Road Warriors

The Islamic Courts are bringing order to Mogadishu's chaos. We ride alongside a charismatic and youthful militia group as they zealously carry out the orders of their new master. A fascinating story revealing the appeal of radical Sharia.

Road Warriors This week we bring back 'Road Warriors', a documentary that paints a picture of the anarchy that followed the failed US intervention in Somalia. The last time the Americans went in on their own to 'sort out' a failed Islamic state, it left the nation even more de-stabilised than before. In the end only the establishment of an Islamic court and implementation of Sharia Law saved a desperate populace from rape, thievery and murder. Somalia's bloodthirsty militia, some as young as eleven, became the guardians of Islamic justice. We join them on their combat vehicles - Mad Max style 'technicals' and take a rare look at how Islamic law has sought to bring order to a chaotic nation.

Welcome to Bermuda, an enclave in South Mogadishu where, they say, those who go in never come back. Every street leads into enemy territory, and fighters never sleep for fear of attack. It's a landscape of destruction and desolation and a place journalists simply don't visit.

The only vehicles to be seen in its hilly streets are 'technicals' - looted Land Cruisers with their roofs sliced off and anti-aircraft guns mounted on the back, teeming with militia men. The technical has always been the Somali war machine. Sparring warlords parade them as a show of strength. To young men they represent power and prestige.

These young fighters confess that in the past they would loot even from their own community to serve their own demands for survival. Now they report to the Colonel, a wild looking, mild mannered man who treats them as his sons, believes in Allah and reports in turn to Bermuda's Islamic Court. His motley crew - Big Ears, Cross Eyes, 6th Finger, Scar Arm - are enforcing the word of God.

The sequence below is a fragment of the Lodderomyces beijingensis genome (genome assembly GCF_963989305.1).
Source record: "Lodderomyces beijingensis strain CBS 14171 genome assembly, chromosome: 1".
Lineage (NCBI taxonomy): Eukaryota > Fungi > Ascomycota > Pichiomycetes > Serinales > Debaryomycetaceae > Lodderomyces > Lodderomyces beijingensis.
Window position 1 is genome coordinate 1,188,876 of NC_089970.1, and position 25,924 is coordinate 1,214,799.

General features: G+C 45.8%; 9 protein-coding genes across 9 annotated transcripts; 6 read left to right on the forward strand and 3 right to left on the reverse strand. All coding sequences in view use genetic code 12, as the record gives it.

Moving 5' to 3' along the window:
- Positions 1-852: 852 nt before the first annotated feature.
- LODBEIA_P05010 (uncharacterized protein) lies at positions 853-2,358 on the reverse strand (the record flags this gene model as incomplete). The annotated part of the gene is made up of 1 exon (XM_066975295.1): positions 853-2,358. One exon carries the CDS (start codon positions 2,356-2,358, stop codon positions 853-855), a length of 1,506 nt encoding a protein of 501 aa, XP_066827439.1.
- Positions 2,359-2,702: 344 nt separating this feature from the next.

In the back row of a small, dark classroom sits Mustafah, an 11 year old boy who swears he's 14. He's a bright child, but a long way behind in his schooling. While other children wail Koranic verses learnt by heart, he mouths the words and his thoughts wander. He looks forward to the end of school, when a technical - daubed with polka dots and full of fighters twice his age - screams to a halt outside the school gate. Outside school Mustafah is a militia man, a child who takes ammunition to the front line and throws grenades at the enemy. "The militia are my brothers. Whatever they want of me, its my duty to comply,"

Two minutes from the school yard, the technical comes under attack. Mustafah ducks as bullets fly past, answered by the technical's thunderous anti-aircraft gun. Minutes more and Mustafah, alias 'Bantu Hair', jokes in relief with the rest of the crew. They chew qat (a powerful amphetamine) to stay awake through the long night shifts and live, work and sleep on the technical, which serves as back up to the infantry. In a country where guns are the only security, all bear hideous scars of a five year war to defend their families and homes.

Mustafah's mother is proud of her son. She has already seen Mustafah return with bullets in his body but she believes that he is old and mature enough to fight. Mustafah's mentor, Big Ears, was once the bodyguard of the ousted dictator Mohammed Siad Barre. He now has faith in his work again, and considers Mustafah a good pupil.

It's the story of the people who drove out one of the largest aid efforts ever mounted. It's the story of weird vehicles, clan warfare, of a people who show no fear and have nothing to lose if they fight, and everything to lose if they don't.

Director: Mark Stucke
Journeyman Pictures

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